AL President 1959-1973
Profile: Joseph Edward Cronin was born on October 12, 1906 in San Francisco just months after an earthquake damaged the city, and impoverished his family. Cronin who attended local schools while growing up played baseball in Excelsior Park across the street from his home. While attending high school Cronin excelled in several sports and worked as a Bank Teller.
Upon graduation Cronin turned down an athletic scholarship from St. Mary's College so he could work, and help support his family. Cronin would sign up to play in a semi-pro baseball league in nearby Napa. There he caught the eye of Pittsburgh Pirates scout Joe Devine, who inked the 19-year old to a professional contract. Cronin would make his Big League debut in 1926, but with established stars Pie Tranyor already at SS, he didn't get much of a chance to play and was sold to Kansas City of the American Association. Cronin would eventually be sold to the Washington Nationals, and would finally get a chance at playing every day in 1929.
Cronin would have a break out year in 1930, and would become one of the premier stars of the American League. In 1933 Cronin was named Player-Manger of the Nationals, and guided them to the World Series. However after a disappointing 1934 Cronin was sold to the Boston Red Sox for a then staggering $250,000. What made the move odd was that Cronin had recently married Nationals owner Clark Griffith's niece. In Boston Cronin would continue his stellar career as player-manager guiding in that capacity for 10 years before ending his playing career in 1945. Cronin would end his career with 1,424 career RBI and a .301 average which helped get him enshrined in the Hall of Fame in 1956.
After retiring as a player Cronin continued his career as Manger until 1947, guiding the Sox to the World Series in 1946. In 1948 Cronin was promoted to the post of General Manager a post he held until being named American League President in 1959.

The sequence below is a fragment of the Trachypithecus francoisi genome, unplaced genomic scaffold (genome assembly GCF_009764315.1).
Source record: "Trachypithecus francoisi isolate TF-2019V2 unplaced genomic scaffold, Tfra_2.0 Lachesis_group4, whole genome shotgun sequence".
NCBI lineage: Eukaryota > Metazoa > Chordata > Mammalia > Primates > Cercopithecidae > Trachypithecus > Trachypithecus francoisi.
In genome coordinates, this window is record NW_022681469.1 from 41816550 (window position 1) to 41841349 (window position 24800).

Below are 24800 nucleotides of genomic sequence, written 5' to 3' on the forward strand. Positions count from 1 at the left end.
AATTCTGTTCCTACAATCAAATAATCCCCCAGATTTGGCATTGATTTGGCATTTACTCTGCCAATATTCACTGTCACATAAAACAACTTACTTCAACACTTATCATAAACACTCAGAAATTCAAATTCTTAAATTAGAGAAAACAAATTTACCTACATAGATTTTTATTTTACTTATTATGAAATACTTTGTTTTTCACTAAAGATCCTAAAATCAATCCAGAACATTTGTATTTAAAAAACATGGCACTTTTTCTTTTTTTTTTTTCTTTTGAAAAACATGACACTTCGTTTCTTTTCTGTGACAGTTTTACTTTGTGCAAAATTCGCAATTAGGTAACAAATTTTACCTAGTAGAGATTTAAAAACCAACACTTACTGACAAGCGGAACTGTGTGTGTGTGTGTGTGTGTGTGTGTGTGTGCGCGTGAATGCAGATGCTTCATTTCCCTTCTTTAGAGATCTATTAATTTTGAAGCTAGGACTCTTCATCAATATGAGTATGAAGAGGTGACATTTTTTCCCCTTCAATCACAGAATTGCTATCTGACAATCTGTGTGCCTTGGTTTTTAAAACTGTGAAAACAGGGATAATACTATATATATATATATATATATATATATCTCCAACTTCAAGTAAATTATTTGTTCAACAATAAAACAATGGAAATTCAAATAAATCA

Joe Cronin would spend 14 years as President of the American League; during his tenure he oversaw expansion as the AL grew from 8 to 12 teams. He brokered the deal that kept baseball in Washington despite the fact that his brother-in law moved the original team to Minnesota. Ultimately it would be a short-term solution as the new 1961 expansion Senators were a complete failure, and were off to Texas after the 1971 season.
Cronin's tenure was not without controversy in 1973 the American League adopted the Designated Hitter rule, allowing a bench player to bat for the pitcher in the batting order. While it helped lengthen careers, and helped avoid unnecessary injuries to pitchers, it also took strategy away from the Junior Circuit.
Cronin would retire after the 1973 season, but not before going through more controversy. After the World Series Oakland Athletics manger Dick Williams signed a deal to manage the New York Yankees. However Cronin said the A's still held the rights to Williams and would not allow him to take over the reins of the Yankees despite allowing Ralph Houk the Yankees former manger to sign with Detroit Tigers under similar circumstances.
After retiring, Joe Cronin remained involved with the American League in a largely figurehead role as Chairman until his death at the age of 77 on September 7, 1984.
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Page created on May 6, 2002. Last updated on March 8, 2007 at 10:45 pm ET.
Name: Joseph Edward Cronin
AL President: 1959-1973
Born: October 12, 1906
Died: September 7, 1984
Playing Career: Pittsburgh Pirates 1926-27, Washington Nationals 1928-1934 (Also MGR 1933-1934) Boston Red Sox 1935-1945 (Also MGR 1935-1947 & GM 1948-1958)
Inducted in Hall of Fame: 1956
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